Things really ignited when Ross Ainslie put down his bouzouki and picked up the Uillean Pipes. There’s something elemental and primal about the pipes and from hereon the music took on another dimension .The rest of the band joined in and soon all ten were playing together with a phenomenal spirit and joie de vivre with Steve Kettley also on soprano joining McKenzie in a twin pronged sax attack. The Celtic elements dovetailed with the Latin and suddenly we all knew how it fitted together. It was like being transported to an after hours session in a pub in County Clare and to downtown Havana - all at once! It certainly didn’t feel like Presteigne on a Monday night!

What an amazing gig. Mention should be made of de facto leader Toby Shippey who contributed trumpet, percussion and vocals and had a hand in the writing of all the material in collaboration with various colleagues. Star instrumentalists were arguably Sue McKenzie, Eamonn Coyne , Phil Alexander who held things together and the amazing but unassuming Ross Ainslie who trebled on bouzouki and whistle and really kicked things off with the pipes. Lino Rocha also sang magnificently.

The multi-national band included Scottish, Irish, English, Venezuelan And Cuban musicians .Not surprisingly it was Irishman Coyne who had the most to say between songs!

The band was promoting their fourth album ” El Camino” (The Road) and on first listening this is an excellent recording and a fine souvenir of their live show.

Next month (April 5 ) The Dukes hosts folk musician and local resident Benji Kirkpatrick (guitar/bouzouki/vocals). Benji has collaborated with folk/rock giants Oysterband and with Mercury Music Prize nominee Seth Lakeman. He is also a member of those rising stars the folk/roots supergroup Bellowhead. In short a class act.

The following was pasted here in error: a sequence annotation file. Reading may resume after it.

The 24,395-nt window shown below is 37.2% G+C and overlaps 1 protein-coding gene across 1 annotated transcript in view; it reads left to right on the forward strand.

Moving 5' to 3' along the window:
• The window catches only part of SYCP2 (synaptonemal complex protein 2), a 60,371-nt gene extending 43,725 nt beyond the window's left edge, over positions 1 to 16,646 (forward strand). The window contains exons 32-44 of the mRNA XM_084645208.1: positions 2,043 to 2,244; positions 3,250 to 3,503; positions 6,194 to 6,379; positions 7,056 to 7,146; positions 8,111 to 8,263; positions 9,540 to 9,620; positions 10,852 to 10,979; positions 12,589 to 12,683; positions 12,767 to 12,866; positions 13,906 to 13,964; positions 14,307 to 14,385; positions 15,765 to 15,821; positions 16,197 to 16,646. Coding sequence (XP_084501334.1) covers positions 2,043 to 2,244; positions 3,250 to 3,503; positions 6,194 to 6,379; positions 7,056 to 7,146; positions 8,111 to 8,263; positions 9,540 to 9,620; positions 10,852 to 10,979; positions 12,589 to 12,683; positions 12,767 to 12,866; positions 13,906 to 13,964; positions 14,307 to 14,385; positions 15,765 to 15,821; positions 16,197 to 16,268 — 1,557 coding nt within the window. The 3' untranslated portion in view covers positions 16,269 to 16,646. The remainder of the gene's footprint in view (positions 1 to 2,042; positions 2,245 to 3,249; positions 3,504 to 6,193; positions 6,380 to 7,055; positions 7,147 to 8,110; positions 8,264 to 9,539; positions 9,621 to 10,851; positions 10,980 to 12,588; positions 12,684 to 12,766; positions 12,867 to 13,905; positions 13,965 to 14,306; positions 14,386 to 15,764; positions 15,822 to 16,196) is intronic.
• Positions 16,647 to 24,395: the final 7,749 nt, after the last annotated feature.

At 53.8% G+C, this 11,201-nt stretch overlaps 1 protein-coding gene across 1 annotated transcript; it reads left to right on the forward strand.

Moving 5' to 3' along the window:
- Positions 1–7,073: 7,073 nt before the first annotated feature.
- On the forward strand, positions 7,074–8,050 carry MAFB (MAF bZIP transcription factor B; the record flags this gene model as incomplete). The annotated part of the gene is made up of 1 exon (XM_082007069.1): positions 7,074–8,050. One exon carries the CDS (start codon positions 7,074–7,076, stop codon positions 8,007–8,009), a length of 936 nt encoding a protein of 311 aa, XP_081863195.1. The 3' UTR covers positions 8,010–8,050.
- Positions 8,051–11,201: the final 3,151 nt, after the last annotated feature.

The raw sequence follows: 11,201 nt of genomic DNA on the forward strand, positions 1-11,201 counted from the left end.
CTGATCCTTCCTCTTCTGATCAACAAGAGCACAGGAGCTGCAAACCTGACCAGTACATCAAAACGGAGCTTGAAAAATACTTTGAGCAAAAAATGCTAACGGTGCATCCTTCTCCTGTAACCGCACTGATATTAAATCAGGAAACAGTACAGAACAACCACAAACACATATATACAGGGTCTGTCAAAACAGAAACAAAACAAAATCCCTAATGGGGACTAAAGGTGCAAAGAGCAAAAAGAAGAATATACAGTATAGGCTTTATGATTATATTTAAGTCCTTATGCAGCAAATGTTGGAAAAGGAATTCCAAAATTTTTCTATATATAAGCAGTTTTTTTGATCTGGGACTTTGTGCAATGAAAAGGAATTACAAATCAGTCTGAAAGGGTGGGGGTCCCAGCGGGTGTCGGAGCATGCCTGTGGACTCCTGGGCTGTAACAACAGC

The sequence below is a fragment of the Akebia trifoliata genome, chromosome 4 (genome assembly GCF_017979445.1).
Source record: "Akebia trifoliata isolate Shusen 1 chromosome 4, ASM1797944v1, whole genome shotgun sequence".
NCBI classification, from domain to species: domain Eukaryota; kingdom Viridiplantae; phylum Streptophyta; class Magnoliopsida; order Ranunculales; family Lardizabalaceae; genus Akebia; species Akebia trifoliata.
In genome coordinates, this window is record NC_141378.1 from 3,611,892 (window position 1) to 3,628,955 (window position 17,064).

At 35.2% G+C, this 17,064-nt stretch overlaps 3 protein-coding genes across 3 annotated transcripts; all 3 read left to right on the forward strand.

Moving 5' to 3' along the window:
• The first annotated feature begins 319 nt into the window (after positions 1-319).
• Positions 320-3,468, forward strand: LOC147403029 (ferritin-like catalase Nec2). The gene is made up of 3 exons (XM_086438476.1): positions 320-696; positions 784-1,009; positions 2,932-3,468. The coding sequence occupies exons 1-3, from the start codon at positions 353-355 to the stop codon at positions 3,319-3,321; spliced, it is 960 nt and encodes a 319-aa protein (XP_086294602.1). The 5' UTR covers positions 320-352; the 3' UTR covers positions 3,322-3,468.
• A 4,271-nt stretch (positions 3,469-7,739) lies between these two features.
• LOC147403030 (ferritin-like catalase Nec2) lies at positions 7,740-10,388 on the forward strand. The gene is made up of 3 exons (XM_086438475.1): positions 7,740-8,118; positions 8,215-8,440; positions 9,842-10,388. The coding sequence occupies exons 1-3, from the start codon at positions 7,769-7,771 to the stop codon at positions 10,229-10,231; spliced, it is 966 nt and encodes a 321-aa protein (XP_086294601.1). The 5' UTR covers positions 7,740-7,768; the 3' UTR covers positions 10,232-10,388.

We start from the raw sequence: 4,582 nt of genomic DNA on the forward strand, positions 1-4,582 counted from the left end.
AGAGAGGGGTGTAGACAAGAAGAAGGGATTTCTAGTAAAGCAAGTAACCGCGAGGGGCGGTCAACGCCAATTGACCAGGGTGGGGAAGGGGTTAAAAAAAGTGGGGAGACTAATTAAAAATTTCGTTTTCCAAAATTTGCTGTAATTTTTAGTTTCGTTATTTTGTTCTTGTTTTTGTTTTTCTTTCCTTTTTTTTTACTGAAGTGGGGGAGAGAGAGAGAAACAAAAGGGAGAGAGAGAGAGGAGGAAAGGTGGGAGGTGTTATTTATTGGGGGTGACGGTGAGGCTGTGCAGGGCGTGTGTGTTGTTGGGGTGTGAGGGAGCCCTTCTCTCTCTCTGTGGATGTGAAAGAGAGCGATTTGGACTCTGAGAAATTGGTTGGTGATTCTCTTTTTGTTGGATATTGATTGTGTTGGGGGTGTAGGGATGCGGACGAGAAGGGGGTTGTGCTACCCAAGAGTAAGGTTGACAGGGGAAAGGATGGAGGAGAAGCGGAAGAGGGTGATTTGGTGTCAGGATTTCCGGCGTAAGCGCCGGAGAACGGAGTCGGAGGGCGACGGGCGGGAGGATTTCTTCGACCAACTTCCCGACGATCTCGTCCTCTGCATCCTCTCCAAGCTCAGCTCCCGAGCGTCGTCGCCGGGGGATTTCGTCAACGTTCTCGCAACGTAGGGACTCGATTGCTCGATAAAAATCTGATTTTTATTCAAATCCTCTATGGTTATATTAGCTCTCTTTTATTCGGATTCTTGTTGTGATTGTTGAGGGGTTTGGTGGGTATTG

Live: The Dukes Arms, Presteigne

Salsa Celtica

Thursday, March 30, 2006

Reviewed by: Ian Mann

Live Review

4 out of 5

Live review

The band was promoting their fourth album " El Camino" (The Road) and on first listening this is an excellent recording and a fine souvenir of their live show.

You have to hand it to Pete Mustill. Not just content with producing the invaluable arts listing magazine “Broad Sheep” for the Anglo/Welsh Border area, he also promotes some remarkable gigs in the small border town of Presteigne on a regular basis. As a musician himself he has good contacts in the industry and always books quality players. Chart toppers Nizlopi used to play in Presteigne on a regular basis but after last Christmas I wonder if we’ll see them again! 

February saw singer/songwriter/guitarist Michael Chapman grace the back room of The Dukes for a superb solo gig. Chapman is something of a forgotten man these days but in the 70’s his backing band featured the late Mick Ronson before Ronno left to join David Bowie. If there was any justice Chapman’s reputation would be up there with John Martyn and the late Nick Drake. However he seems to like things just the way they are.